   They have particular management problems (e.g.
    ischaemic heart disease, or being treated with
    amiodarone or lithium).
   They feel worse during treatment, as they may have
    undiagnosed adrenal disease.
   They have continuing symptoms after appropriate
    thyroxine treatment (i.e. thyroid function tests are now
    within the reference ranges) to investigate for a non-
    thyroid cause of the symptoms
              Case study 1
 Monday morning
 72 year old living independently and rarely comes to the
  doctors. She had lost her purse on three occasions within
  the last fortnight and her son had arrived for his monthly
  visit on Monday to find she thought it was a Sunday and
  was upset that her cat was missing (the cat had died 2 years
  ago).
 He has brought her to you today. The patient appears upset
  in surgery that due to a misunderstanding she has had to
  miss church and come to the surgery. She is apologetic for
  using up your spare time. Her main complaint is her eyes
  which feel sore and watery and she says she is getting
  breathless going up the stairs.
 On examination she has a pulse of 90 which
  is irregular. She has sparse bibasal creps on
  auscultation of the chest. Her urine dip is
  negative and the remainder of the
  examination is unremarkeable. Her eyes are
  reddened. Her BMI is 18 and you notice
  that her wedding ring is loose on her finger.
  BP is 180/100
 The son is ok to stay with her for a fortnight
  and neither are keen for a hospital admission.
 Thyroid function tests come back within the
  day as
 T4 27, TSH 0.01.
 She is given:
 Carbimazole 20mg od (pt has low BMI)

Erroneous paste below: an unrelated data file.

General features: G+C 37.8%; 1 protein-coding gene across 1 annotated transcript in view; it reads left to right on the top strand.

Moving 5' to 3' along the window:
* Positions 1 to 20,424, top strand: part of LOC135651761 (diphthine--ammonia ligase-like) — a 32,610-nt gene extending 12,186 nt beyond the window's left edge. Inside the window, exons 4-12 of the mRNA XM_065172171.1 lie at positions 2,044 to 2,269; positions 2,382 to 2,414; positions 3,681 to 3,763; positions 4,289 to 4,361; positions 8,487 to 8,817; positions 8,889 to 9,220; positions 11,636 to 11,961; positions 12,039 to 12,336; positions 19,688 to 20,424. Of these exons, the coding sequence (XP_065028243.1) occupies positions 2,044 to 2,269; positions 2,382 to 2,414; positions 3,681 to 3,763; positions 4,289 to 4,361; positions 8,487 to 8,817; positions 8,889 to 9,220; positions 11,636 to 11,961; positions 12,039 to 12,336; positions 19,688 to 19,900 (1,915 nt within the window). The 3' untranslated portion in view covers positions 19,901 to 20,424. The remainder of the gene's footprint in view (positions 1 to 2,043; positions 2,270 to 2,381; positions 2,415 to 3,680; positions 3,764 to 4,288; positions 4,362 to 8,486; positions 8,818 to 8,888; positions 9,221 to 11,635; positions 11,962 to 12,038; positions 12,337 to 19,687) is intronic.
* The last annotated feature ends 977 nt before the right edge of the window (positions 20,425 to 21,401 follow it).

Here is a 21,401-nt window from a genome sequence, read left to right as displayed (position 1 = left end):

 Aspirin
 Lubricating eye drops
 Refer to endocrinologist
 Son wants to know how long it will take for
  mother to be able to be left alone again.
 Son asks about side effects of ‘toxic’
  medication.
 In the older population, thyroid disease can
  present in different ways – confusion which
  is not acute in onset and vague
  constitutional symptoms. In any acute
  confusional state it is reasonable that if you
  do not have an obvious cause, to do thyroid
  function tests.
 Thyroid eye disease (exclusive to Grave’s disease)
  leaves patients with sore watery eyes and can be
  severe enough to restrict the eye movements and
  cause discomfort with eye movements. This may
  be helped with a course of high dose steroids and
  may require surgery but in less severe cases, a
  bottle of hypromellose is all that is required to
  provide comfort.
              Case Study 2

 36 yr old, presents with palpitations, lethargy and
  sore throat , worse on swallowing for 2 days. This
  was preceded by a cold with a cough but she feels
  she is getting worse and now getting hot and cold
  sweats. Routine examination reveals no
  abnormality in the ears, nose or throat and mild
  pyrexia of 37.9.

 What else would you check?
 Neck glands…… Tender anterior neck,
 worse on swallowing. There is no palpable
 goitre

 Pulse…… Rate 110 ?related to fever
 deQuervains thryroiditis – uncommon post viral
  inflammation of thyroid gland. There may or may
  not be a palpable goitre but the thyroid gland will
  be tender. The patient will have symptoms of
  hyperthyroidism at the outset and this is
  accompanied by a pyrexia.
 The condition is self limiting (within months) and
  usually follows course of hyperthyroidism,
  hypothyroidism then euthyroidism. Due to viral
  cause, no antibiotics are indicated and treatment
  options include NSAIDs, prednisolone and beta
  blockers for symptom control.
 Refer endocrinologist for monitoring.
              Case Study 3

9 year old boy with lump in the neck approx pea
   sized. Non tender. No other symptoms.
On examination lump is on left side of thyroid gland
Do you
a. Reassure?
b. Check TFTs?
c. Arrange ultrasound and fine needle aspiration
   cytology?
d. Refer to Thyroid surgeon?
 Answer is d. This patient fulfils the 2-week
  urgent cancer referral for head and neck.
 A Thyroid swelling associated with any
          one of the following:

 A solitary nodule increasing in size
 A history of neck irradiation
 A family history of an endocrine
  tumour
 Unexplained hoarseness or voice
  changes
 Very young (pre-pubertal) patient
 Patient aged 65 years and older
 The reason why you do no other tests before
  referral is that this may cause unnecessary
  delay to the patient’s diagnosis and
  treatment. Once the 2-week rule cancer
  referral has been received the department
  can organise any scans or tests much faster
  than you would be able to in primary care.